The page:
Accelerating from zero to 60 in the 707-horsepower Jeep Grand Cherokee Trackhawk is the automotive equivalent of a ride in the Orgasmatron employed in the early Woody Allen comedy Sleeper.
To evoke that sensation from this high-performance luxury SUV: Put the driving mode selector on "Track," press hard on the brake pedal with your left foot, hit the "Launch" button on the console, let the electronics do their Merlin act on the supercharger and the rest of the intake system, then nail the gas and release the brakes.
The result is something akin to a space vehicle bursting free from the fiery bowels of a missile silo. An unseen wall of power shoves you back in that lovely leather seat. A wall of sound accompanies the blast-off. Zero to 60 is accomplished in about 3.5 seconds. (That's Jeep's number; a Motor Trend writer reported doing it in 3.4.)
Is that quick? Do bears picnic in the woods? That number makes the Trackhawk the quickest production SUV on the planet — for the moment, at least. Indeed, it would take an exotic sports car costing three or four times as much to rival or exceed that sort of stoplight skedaddle—and they wouldn't be dragging around over 2.5 tons and providing expansive cargo space, off-road prowess, and the ability to tow 7,200 pounds.
Power for the Trackhawk is courtesy of a supercharged, 6.2-liter Hemi V-8 that distributes trailersful of horses and torque to all four wheels via a beefy, eight-speed automatic. This is the engine that debuted in the Dodge Challenger Hellcat. The engineers say the Hellcat-equipped Grand Cherokee does a bit better launching job than the rear-drive Challenger Hellcat by virtue of its 4WD system.
In addition to beefing up the engine to deal with the additional power engendered by the supercharger, myriad changes were made to the Grand Cherokee's suspension, brakes and front-end design to keep pace with the higher engine performance.
The standard brakes were replaced by huge Brembo high-performance binders, sporting six calipers per wheel up front and four aft. (I've encountered precious few sporting machines with that many brake disc squeezers.) The result is a system that brings the portly, 5,300-pound Trackhawk from 60 to rest in a mere 114 feet.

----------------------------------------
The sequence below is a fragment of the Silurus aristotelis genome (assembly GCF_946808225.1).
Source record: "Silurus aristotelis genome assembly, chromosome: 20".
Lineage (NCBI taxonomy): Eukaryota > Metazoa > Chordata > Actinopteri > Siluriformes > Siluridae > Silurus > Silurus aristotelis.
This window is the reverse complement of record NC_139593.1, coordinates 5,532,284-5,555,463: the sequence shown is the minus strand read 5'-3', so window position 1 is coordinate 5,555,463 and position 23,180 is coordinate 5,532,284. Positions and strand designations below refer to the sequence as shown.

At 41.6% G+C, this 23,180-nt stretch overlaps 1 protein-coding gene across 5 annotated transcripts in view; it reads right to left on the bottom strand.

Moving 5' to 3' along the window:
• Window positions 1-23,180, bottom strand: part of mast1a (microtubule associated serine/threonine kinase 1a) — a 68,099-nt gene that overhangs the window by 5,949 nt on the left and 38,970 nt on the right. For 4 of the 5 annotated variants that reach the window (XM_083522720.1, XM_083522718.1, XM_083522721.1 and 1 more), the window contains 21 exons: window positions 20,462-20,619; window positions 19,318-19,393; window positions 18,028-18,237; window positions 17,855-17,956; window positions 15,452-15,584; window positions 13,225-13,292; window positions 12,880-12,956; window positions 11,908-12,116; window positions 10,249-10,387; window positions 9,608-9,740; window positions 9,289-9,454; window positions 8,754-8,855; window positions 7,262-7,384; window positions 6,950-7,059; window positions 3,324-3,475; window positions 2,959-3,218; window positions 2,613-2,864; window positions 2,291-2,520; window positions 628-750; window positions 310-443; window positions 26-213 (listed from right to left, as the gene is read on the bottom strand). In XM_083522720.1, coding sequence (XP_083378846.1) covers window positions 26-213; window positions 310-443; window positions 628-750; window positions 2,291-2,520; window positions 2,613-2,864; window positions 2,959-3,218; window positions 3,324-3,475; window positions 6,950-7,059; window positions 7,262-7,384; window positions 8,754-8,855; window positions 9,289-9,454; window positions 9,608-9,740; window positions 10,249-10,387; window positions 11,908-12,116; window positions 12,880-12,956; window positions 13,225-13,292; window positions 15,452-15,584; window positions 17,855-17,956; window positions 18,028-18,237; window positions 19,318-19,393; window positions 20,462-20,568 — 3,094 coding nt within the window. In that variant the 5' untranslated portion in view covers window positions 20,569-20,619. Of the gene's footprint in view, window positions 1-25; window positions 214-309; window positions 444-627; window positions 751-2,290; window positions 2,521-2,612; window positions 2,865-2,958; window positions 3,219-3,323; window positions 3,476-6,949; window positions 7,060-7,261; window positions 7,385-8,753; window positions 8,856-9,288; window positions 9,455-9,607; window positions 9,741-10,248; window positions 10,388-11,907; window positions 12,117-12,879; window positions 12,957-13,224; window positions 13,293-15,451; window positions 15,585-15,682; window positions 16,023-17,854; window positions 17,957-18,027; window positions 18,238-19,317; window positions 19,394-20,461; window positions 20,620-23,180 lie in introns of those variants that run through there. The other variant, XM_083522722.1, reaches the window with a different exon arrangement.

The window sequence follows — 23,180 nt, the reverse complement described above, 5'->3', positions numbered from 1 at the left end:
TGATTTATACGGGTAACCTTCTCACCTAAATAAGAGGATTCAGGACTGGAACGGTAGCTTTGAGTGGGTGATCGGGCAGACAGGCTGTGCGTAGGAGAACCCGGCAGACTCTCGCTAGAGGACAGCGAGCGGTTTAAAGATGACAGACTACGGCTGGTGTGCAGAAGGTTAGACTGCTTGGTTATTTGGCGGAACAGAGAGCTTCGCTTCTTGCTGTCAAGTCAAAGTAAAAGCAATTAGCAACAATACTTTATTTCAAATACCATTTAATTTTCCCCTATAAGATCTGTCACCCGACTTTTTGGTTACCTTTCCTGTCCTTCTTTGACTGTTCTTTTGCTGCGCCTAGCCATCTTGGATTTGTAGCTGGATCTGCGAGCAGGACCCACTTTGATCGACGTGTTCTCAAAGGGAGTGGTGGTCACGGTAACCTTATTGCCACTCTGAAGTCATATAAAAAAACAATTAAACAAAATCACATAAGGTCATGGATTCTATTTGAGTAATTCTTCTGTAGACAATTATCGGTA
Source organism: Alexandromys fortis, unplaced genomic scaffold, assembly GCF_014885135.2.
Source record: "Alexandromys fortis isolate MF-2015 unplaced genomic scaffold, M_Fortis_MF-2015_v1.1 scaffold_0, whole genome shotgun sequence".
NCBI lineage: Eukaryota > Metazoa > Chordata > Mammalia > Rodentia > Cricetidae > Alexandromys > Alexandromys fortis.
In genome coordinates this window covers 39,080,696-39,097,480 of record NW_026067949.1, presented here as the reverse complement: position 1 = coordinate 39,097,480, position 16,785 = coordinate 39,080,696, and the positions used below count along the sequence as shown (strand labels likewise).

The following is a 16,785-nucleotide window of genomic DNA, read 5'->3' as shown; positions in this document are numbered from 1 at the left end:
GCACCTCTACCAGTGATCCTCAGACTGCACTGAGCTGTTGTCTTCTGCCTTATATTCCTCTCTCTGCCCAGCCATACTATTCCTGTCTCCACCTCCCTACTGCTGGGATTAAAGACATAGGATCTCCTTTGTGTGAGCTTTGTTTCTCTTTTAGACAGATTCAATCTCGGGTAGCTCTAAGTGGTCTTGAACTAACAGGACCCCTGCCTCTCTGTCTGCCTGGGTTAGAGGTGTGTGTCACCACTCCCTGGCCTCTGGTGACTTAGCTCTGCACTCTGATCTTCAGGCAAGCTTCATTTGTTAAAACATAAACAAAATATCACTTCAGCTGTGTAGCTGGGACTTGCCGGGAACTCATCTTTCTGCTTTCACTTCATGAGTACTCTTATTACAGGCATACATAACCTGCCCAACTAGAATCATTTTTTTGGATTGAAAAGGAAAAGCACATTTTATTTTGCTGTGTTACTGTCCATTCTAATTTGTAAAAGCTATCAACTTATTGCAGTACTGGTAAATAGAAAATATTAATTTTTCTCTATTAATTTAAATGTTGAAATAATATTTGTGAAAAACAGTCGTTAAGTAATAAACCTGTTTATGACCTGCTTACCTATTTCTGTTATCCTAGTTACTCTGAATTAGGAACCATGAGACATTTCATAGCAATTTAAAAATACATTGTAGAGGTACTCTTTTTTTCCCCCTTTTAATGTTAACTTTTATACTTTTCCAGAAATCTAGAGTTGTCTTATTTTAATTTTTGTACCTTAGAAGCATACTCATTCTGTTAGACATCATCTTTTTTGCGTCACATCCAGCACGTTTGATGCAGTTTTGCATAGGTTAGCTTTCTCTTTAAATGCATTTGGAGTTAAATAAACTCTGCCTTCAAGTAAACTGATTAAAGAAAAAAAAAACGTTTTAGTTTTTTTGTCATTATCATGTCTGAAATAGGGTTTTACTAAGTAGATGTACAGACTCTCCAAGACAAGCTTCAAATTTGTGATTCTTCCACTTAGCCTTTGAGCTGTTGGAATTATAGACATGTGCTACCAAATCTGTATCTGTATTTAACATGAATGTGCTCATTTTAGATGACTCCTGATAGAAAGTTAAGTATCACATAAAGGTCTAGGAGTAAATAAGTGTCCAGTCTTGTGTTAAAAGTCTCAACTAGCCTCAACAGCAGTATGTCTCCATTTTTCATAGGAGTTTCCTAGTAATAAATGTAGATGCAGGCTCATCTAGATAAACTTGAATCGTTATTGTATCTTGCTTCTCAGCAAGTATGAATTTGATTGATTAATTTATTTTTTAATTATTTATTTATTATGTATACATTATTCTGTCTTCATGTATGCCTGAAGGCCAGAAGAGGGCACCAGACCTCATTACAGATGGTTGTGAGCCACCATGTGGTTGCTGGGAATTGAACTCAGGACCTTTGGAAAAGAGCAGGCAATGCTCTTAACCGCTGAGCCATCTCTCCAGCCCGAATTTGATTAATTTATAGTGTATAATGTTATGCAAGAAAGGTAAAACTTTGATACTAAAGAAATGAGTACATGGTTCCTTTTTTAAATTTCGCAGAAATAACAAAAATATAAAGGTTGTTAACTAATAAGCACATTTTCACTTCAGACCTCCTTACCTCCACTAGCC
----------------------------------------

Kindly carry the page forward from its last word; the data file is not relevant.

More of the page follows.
The Trackhawk is also an inch lower than a standard Grand Cherokee and employs a Bilstein adaptive damping system that keeps things flat and poised in the corners when in the firm "Track" mode — and more comfy in the "Auto" setting.
The Trackhawk's body is fitted with a number of unique design elements. Some of them are practical, like substituting cold air intakes for the fog lamps to increase the supercharger's oxygen ration. Others, like the four-outlet exhaust, supercharger badging, and front-end styling changes, are cosmetic.
The handsome Trackhawk body cohabits with an interior as gorgeous as it is rich. The tester had a dark red and black cabin that featured lovely, supple leather seats and eye-capturing carbon fiber accents.
One of the interesting things about driving the Trackhawk is the unexpected comfort and civility afforded by a vehicle with so much raw power and athleticism. In "Auto" mode, it is quite comfortable and even docile in urban settings.
Predictably, given its power and weight, the Trackhawk doesn't consume fuel with baby's first spoon. It has EPA mileage ratings of 11 city and 17 highway, which aren't going to earn it an honorary degree from the Sierra Club.
And with a base price of $85,900, it has certainly exceeded this baggy-pants newspaperman's ability to pay.